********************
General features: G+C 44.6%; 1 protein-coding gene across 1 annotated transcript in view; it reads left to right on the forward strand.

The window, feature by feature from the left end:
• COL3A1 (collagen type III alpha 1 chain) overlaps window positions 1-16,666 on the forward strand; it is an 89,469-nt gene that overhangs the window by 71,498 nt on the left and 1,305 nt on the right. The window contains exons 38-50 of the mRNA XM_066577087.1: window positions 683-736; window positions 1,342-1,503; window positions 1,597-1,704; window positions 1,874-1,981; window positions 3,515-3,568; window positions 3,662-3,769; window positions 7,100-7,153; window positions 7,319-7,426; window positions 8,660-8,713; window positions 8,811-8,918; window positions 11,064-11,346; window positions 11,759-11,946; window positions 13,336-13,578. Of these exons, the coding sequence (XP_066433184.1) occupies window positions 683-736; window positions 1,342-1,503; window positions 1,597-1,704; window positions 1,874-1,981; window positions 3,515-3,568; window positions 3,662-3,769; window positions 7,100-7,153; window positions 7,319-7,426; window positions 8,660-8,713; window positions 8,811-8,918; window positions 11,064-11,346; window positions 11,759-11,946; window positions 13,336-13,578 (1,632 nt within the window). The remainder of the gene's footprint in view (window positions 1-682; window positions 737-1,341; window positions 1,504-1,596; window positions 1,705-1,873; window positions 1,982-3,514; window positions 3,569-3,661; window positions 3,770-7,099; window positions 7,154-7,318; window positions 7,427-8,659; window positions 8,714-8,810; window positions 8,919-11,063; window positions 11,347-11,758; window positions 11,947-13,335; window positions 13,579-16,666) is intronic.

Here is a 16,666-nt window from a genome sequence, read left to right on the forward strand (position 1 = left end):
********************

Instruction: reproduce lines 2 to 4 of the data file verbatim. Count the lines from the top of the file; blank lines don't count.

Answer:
The window, feature by feature from the left end:
• COL3A1 (collagen type III alpha 1 chain) overlaps window positions 1-16,666 on the forward strand; it is an 89,469-nt gene that overhangs the window by 71,498 nt on the left and 1,305 nt on the right. The window contains exons 38-50 of the mRNA XM_066577087.1: window positions 683-736; window positions 1,342-1,503; window positions 1,597-1,704; window positions 1,874-1,981; window positions 3,515-3,568; window positions 3,662-3,769; window positions 7,100-7,153; window positions 7,319-7,426; window positions 8,660-8,713; window positions 8,811-8,918; window positions 11,064-11,346; window positions 11,759-11,946; window positions 13,336-13,578. Of these exons, the coding sequence (XP_066433184.1) occupies window positions 683-736; window positions 1,342-1,503; window positions 1,597-1,704; window positions 1,874-1,981; window positions 3,515-3,568; window positions 3,662-3,769; window positions 7,100-7,153; window positions 7,319-7,426; window positions 8,660-8,713; window positions 8,811-8,918; window positions 11,064-11,346; window positions 11,759-11,946; window positions 13,336-13,578 (1,632 nt within the window). The remainder of the gene's footprint in view (window positions 1-682; window positions 737-1,341; window positions 1,504-1,596; window positions 1,705-1,873; window positions 1,982-3,514; window positions 3,569-3,661; window positions 3,770-7,099; window positions 7,154-7,318; window positions 7,427-8,659; window positions 8,714-8,810; window positions 8,919-11,063; window positions 11,347-11,758; window positions 11,947-13,335; window positions 13,579-16,666) is intronic.

Here is a 16,666-nt window from a genome sequence, read left to right on the forward strand (position 1 = left end):